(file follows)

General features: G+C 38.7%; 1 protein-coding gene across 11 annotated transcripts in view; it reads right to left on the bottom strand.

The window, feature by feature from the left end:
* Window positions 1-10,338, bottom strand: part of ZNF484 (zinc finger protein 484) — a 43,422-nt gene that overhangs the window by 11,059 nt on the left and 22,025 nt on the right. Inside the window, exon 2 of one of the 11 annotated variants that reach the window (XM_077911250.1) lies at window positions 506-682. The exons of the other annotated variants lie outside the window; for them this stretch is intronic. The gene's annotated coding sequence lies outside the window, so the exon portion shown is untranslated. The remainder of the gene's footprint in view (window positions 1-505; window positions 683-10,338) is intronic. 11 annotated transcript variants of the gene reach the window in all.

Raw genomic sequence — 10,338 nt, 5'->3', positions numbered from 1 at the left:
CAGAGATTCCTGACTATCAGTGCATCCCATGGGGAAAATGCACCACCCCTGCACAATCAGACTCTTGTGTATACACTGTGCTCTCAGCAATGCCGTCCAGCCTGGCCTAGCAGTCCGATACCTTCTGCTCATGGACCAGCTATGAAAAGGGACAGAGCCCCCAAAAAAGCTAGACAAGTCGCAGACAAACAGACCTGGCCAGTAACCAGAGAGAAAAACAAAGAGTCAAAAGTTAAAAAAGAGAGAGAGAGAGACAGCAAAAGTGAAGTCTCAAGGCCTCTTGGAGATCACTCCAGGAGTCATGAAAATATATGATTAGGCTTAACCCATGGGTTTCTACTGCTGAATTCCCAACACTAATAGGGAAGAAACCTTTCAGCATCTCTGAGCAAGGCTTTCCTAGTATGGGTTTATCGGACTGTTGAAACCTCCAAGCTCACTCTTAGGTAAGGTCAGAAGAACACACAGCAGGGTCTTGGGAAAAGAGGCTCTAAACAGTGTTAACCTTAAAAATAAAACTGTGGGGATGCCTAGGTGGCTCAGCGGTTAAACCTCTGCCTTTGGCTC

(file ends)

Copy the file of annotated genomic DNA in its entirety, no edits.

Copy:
General features: G+C 38.7%; 1 protein-coding gene across 11 annotated transcripts in view; it reads right to left on the bottom strand.

The window, feature by feature from the left end:
* Window positions 1-10,338, bottom strand: part of ZNF484 (zinc finger protein 484) — a 43,422-nt gene that overhangs the window by 11,059 nt on the left and 22,025 nt on the right. Inside the window, exon 2 of one of the 11 annotated variants that reach the window (XM_077911250.1) lies at window positions 506-682. The exons of the other annotated variants lie outside the window; for them this stretch is intronic. The gene's annotated coding sequence lies outside the window, so the exon portion shown is untranslated. The remainder of the gene's footprint in view (window positions 1-505; window positions 683-10,338) is intronic. 11 annotated transcript variants of the gene reach the window in all.

Raw genomic sequence — 10,338 nt, 5'->3', positions numbered from 1 at the left:
CAGAGATTCCTGACTATCAGTGCATCCCATGGGGAAAATGCACCACCCCTGCACAATCAGACTCTTGTGTATACACTGTGCTCTCAGCAATGCCGTCCAGCCTGGCCTAGCAGTCCGATACCTTCTGCTCATGGACCAGCTATGAAAAGGGACAGAGCCCCCAAAAAAGCTAGACAAGTCGCAGACAAACAGACCTGGCCAGTAACCAGAGAGAAAAACAAAGAGTCAAAAGTTAAAAAAGAGAGAGAGAGAGACAGCAAAAGTGAAGTCTCAAGGCCTCTTGGAGATCACTCCAGGAGTCATGAAAATATATGATTAGGCTTAACCCATGGGTTTCTACTGCTGAATTCCCAACACTAATAGGGAAGAAACCTTTCAGCATCTCTGAGCAAGGCTTTCCTAGTATGGGTTTATCGGACTGTTGAAACCTCCAAGCTCACTCTTAGGTAAGGTCAGAAGAACACACAGCAGGGTCTTGGGAAAAGAGGCTCTAAACAGTGTTAACCTTAAAAATAAAACTGTGGGGATGCCTAGGTGGCTCAGCGGTTAAACCTCTGCCTTTGGCTC